Stimulants, depressants, & LVRs
Darcy is joined by Jeremy Couchman, a senior economist at Kiwibank, to unpack the names for the many stimulants and depressants intoxicating the housing market right now. From LVR and DTIs, to the other strange monetary drugs, let’s get a better idea of what we’re taking this summer.
L.V.R. has become Auckland’s most popular three letter acronym since N.W.A. was thumping out in Henderson in 1991. So what are LVRs, and why are they becoming the 2020 summer anthem?
To understand LVRs, listeners should look back to New Zealand’s response to the 2008 recession. In order to combat the housing pricing drop, New Zealand’s Reserve Bank slashed interest rates, making it cheaper for people to borrow money for their mortgage.
This acted as a stimulant. As many will remember, this stimulus then caused a surge in demand which inspired an uptick in the cost in housing.
Enter the depressant — a Loan to Value Ratio, restriction.
“It’s a ratio applied to prospective buyers. It’s the size of the loan, relative to your contribution,” said Jeremy.
These restrictions, originally brought in during the 2013 housing boom, were discarded by RBNZ in anticipation of a pandemic-induced recession this year. Less than a year later, and they’re on their way in again.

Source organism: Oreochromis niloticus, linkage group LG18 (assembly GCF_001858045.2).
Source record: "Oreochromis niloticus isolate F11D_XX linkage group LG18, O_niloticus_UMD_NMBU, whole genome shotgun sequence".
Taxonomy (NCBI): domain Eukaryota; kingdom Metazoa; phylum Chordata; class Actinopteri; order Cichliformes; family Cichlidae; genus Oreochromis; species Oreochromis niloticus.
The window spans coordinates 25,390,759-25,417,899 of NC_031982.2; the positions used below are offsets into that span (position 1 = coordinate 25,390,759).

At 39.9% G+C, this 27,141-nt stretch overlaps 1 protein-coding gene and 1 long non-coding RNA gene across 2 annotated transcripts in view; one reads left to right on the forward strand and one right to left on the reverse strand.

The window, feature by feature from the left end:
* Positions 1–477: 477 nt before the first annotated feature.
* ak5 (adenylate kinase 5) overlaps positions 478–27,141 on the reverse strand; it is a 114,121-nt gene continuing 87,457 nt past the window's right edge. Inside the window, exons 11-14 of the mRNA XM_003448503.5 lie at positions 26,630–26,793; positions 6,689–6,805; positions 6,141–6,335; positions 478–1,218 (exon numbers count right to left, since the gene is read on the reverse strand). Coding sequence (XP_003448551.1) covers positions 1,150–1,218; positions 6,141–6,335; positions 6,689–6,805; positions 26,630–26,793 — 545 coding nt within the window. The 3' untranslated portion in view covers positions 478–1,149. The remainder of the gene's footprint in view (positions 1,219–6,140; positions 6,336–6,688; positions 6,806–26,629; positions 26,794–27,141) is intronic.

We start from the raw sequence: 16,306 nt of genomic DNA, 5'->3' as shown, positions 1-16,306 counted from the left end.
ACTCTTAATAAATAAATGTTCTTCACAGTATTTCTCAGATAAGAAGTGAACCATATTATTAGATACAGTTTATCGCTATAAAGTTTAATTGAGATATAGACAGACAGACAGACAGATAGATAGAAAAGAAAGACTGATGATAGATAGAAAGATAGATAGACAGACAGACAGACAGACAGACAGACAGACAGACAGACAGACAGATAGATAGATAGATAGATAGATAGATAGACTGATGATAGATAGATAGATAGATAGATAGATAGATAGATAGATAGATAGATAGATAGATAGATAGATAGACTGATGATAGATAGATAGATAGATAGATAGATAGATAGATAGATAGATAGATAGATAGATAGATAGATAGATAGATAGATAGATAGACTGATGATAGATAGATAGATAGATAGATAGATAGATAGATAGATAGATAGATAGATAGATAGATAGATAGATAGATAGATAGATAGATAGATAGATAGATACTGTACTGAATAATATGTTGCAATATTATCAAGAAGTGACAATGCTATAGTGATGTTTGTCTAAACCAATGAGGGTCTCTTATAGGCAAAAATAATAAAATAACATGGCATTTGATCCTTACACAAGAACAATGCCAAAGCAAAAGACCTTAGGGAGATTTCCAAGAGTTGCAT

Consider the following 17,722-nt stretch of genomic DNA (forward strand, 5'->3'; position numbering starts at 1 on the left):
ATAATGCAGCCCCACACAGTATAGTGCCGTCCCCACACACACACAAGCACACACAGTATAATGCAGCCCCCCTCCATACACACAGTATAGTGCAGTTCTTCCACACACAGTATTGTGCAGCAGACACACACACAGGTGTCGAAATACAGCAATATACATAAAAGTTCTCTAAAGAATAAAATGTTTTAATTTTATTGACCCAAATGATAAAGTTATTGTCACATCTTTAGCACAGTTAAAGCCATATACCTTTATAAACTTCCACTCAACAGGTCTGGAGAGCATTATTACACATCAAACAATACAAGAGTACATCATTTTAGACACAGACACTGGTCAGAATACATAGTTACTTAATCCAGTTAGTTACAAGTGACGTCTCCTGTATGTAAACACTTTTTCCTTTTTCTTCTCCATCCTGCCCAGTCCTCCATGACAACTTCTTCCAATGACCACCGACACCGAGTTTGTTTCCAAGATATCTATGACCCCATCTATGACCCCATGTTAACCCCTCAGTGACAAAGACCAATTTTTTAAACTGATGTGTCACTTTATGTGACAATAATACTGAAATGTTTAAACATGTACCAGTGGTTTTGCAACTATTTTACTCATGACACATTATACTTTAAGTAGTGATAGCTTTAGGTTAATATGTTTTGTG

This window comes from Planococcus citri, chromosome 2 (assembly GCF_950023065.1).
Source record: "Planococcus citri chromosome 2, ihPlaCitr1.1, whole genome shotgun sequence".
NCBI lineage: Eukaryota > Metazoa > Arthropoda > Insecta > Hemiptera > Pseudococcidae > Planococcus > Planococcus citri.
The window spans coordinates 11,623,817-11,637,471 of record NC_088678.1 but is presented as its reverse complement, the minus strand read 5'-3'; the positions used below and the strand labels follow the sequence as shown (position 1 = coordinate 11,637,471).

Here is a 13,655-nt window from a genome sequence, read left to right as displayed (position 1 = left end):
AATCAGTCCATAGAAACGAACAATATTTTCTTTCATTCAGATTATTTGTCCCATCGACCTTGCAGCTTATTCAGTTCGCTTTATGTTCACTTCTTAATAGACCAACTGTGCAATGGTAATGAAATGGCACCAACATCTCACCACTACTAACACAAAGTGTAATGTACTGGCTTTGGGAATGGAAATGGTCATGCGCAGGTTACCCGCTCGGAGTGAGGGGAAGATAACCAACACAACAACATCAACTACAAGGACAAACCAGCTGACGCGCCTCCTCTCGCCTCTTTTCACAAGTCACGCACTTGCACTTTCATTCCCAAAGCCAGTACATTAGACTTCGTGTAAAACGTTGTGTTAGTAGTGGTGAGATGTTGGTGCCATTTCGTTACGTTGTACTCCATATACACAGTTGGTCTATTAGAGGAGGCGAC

The new rules will mandate that residential home buyers will now need to cough up 1/5th of the purchase price in their deposit. For investors, this deposit will be up at 40%.
Jeremy explains that the Reserve Bank’s primary intention is to reduce the amount of risky purchasing going on banks’ books.
“If the value starts to fall, if the value of that asset drops below the mortgage that we’ve given you, then that puts us in a very difficult situation if that asset has to be sold quickly. We wouldn’t recoup the mortgage that we’ve provided.”
But it also has a clear secondary impact — a depression in housing prices. Naturally, if it’s harder to buy into an investment, fewer people will do it.
The next monetary depressant in line on the fiscal agenda is the bright line test. The bright line test is effectively a capital gains tax for shorter-term property investors (currently set at 5 yrs from time of purchase but likely to be extended).
“It’s an easy one for the government to implement, as it’s not defined as a new tax.”
As the laundry list of monetary drugs appears to be getting longer as the years go on. It’s as if the housing market is taking Ritalin to get through the work day, a glass of vino to relax, and sleeping pills to nod off.
The question now is whether it’s artificially forcing change on an otherwise natural state? Markets boom and then they bust – the pendulum swings – there’s gains and there’s losses. That’s the free market – and while it’s not at all pretty, it eventually creates ‘equilibrium’ and causes capital (investment) into the most productive areas of the economy.
By politicians and regulators putting coercive energy to try and manipulate the markets to look perfect, I fear we risk some worse down-wind affects, or at the very least, delaying or magnifying the inevitable ‘re-balancing’ that must occasionally occur.